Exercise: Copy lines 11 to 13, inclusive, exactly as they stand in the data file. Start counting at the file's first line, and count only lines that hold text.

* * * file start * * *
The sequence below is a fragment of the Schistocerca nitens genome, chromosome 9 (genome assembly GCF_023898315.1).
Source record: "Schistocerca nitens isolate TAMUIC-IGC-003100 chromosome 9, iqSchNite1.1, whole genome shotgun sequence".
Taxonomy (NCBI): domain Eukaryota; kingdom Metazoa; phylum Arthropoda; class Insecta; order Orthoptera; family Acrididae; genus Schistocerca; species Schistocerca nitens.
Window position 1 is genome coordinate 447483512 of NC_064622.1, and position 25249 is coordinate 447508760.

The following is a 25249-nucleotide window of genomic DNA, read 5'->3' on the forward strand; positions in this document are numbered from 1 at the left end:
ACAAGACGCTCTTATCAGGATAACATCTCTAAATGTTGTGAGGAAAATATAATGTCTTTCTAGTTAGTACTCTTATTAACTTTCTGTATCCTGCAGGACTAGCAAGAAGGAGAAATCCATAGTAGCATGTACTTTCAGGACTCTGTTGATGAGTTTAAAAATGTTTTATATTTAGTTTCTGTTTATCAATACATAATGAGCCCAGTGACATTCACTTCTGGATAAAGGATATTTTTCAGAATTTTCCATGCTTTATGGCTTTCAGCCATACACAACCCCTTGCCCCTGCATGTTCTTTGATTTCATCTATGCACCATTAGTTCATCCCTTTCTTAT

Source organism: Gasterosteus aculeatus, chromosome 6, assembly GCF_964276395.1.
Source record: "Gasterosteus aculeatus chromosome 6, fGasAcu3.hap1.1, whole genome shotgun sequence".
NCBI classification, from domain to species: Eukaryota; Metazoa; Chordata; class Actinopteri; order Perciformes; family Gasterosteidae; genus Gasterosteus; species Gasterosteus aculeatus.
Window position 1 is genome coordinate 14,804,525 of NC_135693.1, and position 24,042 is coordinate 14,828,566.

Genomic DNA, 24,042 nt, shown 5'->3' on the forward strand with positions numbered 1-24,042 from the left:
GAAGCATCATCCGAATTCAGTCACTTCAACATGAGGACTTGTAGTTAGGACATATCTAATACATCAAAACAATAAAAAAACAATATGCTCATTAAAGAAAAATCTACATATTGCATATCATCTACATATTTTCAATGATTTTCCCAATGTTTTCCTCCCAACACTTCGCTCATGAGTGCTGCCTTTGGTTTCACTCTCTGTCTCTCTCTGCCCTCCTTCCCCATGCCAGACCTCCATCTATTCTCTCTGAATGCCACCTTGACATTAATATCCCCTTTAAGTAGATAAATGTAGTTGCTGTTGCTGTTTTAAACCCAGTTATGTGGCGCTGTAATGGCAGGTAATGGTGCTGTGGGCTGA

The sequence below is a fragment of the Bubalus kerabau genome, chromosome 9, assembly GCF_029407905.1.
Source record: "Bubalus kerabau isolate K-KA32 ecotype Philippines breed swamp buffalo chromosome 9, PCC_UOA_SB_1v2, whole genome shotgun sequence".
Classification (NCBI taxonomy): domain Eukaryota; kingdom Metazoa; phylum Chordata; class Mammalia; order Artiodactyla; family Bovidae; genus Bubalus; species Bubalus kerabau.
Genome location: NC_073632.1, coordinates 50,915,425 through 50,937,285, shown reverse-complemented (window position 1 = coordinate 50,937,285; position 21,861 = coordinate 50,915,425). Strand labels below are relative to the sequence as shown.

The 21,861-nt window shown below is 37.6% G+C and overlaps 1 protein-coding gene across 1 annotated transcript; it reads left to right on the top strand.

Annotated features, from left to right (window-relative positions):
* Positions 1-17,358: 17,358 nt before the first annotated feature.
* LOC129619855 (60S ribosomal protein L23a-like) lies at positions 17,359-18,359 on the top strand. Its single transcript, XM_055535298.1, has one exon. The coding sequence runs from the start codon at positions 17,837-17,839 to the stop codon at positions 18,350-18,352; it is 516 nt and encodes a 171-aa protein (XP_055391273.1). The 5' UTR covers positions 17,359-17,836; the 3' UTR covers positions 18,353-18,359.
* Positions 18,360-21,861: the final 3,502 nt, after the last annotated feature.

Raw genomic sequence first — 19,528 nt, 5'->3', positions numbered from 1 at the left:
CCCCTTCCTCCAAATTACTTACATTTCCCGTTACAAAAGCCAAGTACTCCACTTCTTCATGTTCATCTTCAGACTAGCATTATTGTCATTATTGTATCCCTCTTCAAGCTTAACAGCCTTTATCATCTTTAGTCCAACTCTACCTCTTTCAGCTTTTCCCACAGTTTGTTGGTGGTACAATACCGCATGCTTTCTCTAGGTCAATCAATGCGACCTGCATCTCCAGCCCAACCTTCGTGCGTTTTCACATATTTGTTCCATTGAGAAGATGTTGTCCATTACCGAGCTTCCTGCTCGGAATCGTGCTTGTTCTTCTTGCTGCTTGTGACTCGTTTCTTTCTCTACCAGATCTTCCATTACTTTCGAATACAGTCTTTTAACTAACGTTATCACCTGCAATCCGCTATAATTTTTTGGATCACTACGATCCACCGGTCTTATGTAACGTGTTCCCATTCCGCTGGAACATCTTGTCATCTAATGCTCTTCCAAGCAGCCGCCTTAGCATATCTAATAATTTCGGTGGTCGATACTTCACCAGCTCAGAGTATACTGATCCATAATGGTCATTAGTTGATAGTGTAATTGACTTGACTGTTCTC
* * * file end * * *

Genomic DNA, 24,042 nt, shown 5'->3' on the forward strand with positions numbered 1-24,042 from the left:
GAAGCATCATCCGAATTCAGTCACTTCAACATGAGGACTTGTAGTTAGGACATATCTAATACATCAAAACAATAAAAAAACAATATGCTCATTAAAGAAAAATCTACATATTGCATATCATCTACATATTTTCAATGATTTTCCCAATGTTTTCCTCCCAACACTTCGCTCATGAGTGCTGCCTTTGGTTTCACTCTCTGTCTCTCTCTGCCCTCCTTCCCCATGCCAGACCTCCATCTATTCTCTCTGAATGCCACCTTGACATTAATATCCCCTTTAAGTAGATAAATGTAGTTGCTGTTGCTGTTTTAAACCCAGTTATGTGGCGCTGTAATGGCAGGTAATGGTGCTGTGGGCTGA

The sequence below is a fragment of the Bubalus kerabau genome, chromosome 9, assembly GCF_029407905.1.